- Please "touch" them words :) It is nice that you chose to make suggestions here, rather than boldy touching. Indeed, the concept of atom has changed since Dalton and any definition provided now will likely evolve as we learn more. And that last bit of text in the article from The God Particle seems a bit off as we have no way of knowing what the ancient philosopher types were "really" talking about. The atom concept remains valid in chemistry even tho we know it is no longer "the smallest". We (as in Wiki editors) don't redefine things, we just report what is the usage in reliable sources. If and when the preponderance of sources say "atom" is defunct - then we can also. Until then: atom it is. Cheers, Vsmith (talk) 17:33, 23 March 2013 (UTC)
- In 2007 you said that you need to read guidelines. Really, read WP:POVNAME please – the problem does not exist. Also, atom represents a chemical element, but is not a chemical element, just like a molecule is not a chemical substance, a snowflake is not snow, etc. The proposed term , first, does not exist, and second, would be even more ambiguous – a unit of what? Incnis Mrsi (talk) 17:40, 23 March 2013 (UTC)
- Fair enough, that is why I posted the suggestion as a question here. But don't forget that this divisible "atomicity" only occurs in the context of those compound structures that combine protons, electrons and most often neutrons. In other contexts, such as order theory or concurrent application programming, the word keeps its meaning even in modern English. Regarding Incnis Mrsi's question, any such compound structure is a unit of matter that cannot be decomposed into smaller structures while keeping its chemical properties. True that it is not really a unit, as every one of these structures consists of at least two particles, but if calling it a unit is unreasonable due to that, then it also is calling it an atom, since any one of them can be divided into smaller constituents. However, the natural number 1 is often considered a unit but it can be divided into many different fractional values; calling these things units would be consistent with other uses of the word "unit"; not so much the case for the word "atom". But I see your point and appreciate your link, I was just wondering. Have fun! Abedul69 (talk) 20:36, 27 March 2013 (UTC)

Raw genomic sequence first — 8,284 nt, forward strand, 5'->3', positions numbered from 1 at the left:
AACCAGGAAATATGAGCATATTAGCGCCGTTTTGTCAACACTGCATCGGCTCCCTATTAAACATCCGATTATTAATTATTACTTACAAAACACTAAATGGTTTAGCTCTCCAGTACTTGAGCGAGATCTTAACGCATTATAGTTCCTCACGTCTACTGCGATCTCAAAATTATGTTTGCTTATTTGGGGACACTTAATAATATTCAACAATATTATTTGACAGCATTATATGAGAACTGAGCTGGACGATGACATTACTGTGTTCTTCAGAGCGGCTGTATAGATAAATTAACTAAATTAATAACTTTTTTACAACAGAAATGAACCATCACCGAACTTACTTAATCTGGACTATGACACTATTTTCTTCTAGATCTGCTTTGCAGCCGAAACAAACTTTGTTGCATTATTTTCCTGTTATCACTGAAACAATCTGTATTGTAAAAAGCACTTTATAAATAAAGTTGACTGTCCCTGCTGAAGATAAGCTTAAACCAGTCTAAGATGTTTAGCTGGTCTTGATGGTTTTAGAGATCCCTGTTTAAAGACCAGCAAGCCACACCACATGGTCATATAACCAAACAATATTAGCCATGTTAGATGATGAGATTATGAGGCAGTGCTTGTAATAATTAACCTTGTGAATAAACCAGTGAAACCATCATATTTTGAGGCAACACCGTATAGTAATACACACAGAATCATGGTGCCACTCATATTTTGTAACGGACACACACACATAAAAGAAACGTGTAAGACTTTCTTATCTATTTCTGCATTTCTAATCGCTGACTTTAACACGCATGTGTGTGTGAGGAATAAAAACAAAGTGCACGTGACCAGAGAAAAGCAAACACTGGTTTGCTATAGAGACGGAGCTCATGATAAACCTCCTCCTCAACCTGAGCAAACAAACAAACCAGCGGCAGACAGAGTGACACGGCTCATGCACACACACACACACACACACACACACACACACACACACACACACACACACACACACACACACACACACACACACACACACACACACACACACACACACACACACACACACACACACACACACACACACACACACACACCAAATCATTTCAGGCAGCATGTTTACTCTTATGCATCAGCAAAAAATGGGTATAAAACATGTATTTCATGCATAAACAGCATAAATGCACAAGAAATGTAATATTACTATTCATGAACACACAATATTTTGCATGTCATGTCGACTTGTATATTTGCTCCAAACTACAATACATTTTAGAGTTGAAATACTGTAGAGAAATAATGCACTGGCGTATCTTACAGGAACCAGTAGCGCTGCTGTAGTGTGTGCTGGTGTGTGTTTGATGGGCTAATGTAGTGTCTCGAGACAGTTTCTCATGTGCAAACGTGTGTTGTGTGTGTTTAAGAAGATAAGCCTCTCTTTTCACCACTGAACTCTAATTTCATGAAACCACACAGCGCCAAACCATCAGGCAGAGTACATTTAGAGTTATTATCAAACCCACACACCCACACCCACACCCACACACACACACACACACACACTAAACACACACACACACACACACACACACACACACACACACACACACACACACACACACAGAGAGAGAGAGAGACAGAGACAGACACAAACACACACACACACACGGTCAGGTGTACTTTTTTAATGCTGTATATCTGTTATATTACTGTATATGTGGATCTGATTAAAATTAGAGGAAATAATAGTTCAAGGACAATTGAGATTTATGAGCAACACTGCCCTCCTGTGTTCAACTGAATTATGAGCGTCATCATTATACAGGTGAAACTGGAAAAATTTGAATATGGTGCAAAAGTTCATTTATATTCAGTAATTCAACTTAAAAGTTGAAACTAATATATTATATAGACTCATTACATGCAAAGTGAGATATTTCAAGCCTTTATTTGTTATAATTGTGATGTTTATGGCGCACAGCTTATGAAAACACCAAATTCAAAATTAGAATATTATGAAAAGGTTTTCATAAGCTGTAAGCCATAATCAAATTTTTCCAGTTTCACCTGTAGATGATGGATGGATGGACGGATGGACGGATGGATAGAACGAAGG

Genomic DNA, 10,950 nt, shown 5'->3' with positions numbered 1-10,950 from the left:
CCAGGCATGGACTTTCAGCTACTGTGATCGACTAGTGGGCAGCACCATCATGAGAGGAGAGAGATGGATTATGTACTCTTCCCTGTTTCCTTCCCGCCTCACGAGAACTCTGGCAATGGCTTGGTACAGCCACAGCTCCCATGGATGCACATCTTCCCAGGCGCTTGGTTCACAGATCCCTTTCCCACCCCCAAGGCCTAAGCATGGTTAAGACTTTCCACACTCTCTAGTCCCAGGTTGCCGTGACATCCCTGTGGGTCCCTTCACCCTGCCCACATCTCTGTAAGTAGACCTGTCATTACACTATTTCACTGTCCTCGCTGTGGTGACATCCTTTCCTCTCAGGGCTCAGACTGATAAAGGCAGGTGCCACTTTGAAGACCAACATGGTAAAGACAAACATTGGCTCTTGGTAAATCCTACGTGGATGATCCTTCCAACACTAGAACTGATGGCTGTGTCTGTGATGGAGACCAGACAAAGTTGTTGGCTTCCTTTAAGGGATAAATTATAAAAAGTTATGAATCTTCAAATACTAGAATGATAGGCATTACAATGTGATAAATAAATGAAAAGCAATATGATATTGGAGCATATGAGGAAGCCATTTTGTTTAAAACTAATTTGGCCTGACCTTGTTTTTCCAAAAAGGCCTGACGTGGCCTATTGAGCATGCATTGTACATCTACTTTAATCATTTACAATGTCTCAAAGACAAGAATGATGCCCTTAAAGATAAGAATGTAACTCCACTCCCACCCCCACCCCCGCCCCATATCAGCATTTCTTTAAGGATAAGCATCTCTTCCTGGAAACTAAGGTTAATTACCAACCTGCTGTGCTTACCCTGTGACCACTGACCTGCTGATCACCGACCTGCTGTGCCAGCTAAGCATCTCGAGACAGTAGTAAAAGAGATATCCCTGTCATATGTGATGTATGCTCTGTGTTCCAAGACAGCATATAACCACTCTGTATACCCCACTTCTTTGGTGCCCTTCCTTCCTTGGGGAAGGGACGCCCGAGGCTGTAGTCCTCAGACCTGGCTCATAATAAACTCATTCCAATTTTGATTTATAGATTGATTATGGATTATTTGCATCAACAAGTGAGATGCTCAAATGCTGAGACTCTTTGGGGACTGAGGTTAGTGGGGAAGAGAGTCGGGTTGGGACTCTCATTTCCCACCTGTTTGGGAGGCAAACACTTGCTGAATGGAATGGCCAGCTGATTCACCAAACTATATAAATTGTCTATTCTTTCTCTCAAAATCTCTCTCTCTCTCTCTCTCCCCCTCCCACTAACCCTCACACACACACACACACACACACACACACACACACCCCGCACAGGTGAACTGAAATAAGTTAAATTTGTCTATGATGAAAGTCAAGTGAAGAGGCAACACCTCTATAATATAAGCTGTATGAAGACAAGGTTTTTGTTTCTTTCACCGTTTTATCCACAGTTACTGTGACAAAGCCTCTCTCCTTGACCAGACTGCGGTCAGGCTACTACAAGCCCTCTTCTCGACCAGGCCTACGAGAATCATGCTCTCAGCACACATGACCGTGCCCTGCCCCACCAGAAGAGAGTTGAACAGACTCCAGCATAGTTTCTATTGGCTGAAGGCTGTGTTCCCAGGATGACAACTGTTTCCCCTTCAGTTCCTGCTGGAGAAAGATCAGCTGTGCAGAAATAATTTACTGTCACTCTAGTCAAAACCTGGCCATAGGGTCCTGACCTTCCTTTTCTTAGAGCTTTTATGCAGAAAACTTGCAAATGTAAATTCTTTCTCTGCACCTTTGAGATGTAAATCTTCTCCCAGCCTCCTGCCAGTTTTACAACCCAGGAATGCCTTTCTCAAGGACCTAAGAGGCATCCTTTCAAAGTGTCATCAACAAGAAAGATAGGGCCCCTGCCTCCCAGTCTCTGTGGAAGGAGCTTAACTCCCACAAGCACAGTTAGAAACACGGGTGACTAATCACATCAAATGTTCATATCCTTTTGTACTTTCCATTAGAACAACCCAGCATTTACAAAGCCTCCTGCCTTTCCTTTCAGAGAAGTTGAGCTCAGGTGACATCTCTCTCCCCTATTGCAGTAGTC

I think I understand what you are trying to say-- I was attempting to explain my own understanding of this facet of 'atomic theory', in a different section of this discussion board but have encountered significant hostility. I think a more coherent definition of the atom is 'the smallest possible stable unit of a chemical element'-- this definition, addresses, as you say-- the idea that an atom MAY BE further analyzed to reveal particle components -- 'particle physics' is a well-established and important contemporary science, as I understand it, much of what is referred to as quantum mechanics originated in this sub-branch of physics -- such as those conventionally referred to as 'protons', 'neutrons', 'electrons' -- these particles, however, are not, in and of themselves, stable in such a way as to be representative of a chemical element-- another way to refer to these particle structures may be to suggest that elementary atoms possess a 'bi-nucleic' structure, which is essential to their stability (that protons require neutrons, electrons may be produced as a consequence of nucleic action-- that without this, as a minimal structure, the individual particles are unstable as a result of 'physical forces) -- Anaceus. — Preceding unsigned comment added by 126.96.36.199 (talk) 16:22, 8 June 2013 (UTC)
What about the Ionian School and Anaxagoras?
Why is the history section bungled?
More elaboration is needed about Ionian Greek Atomic Theory (philosophy). This article has it wrong, or very incomplete.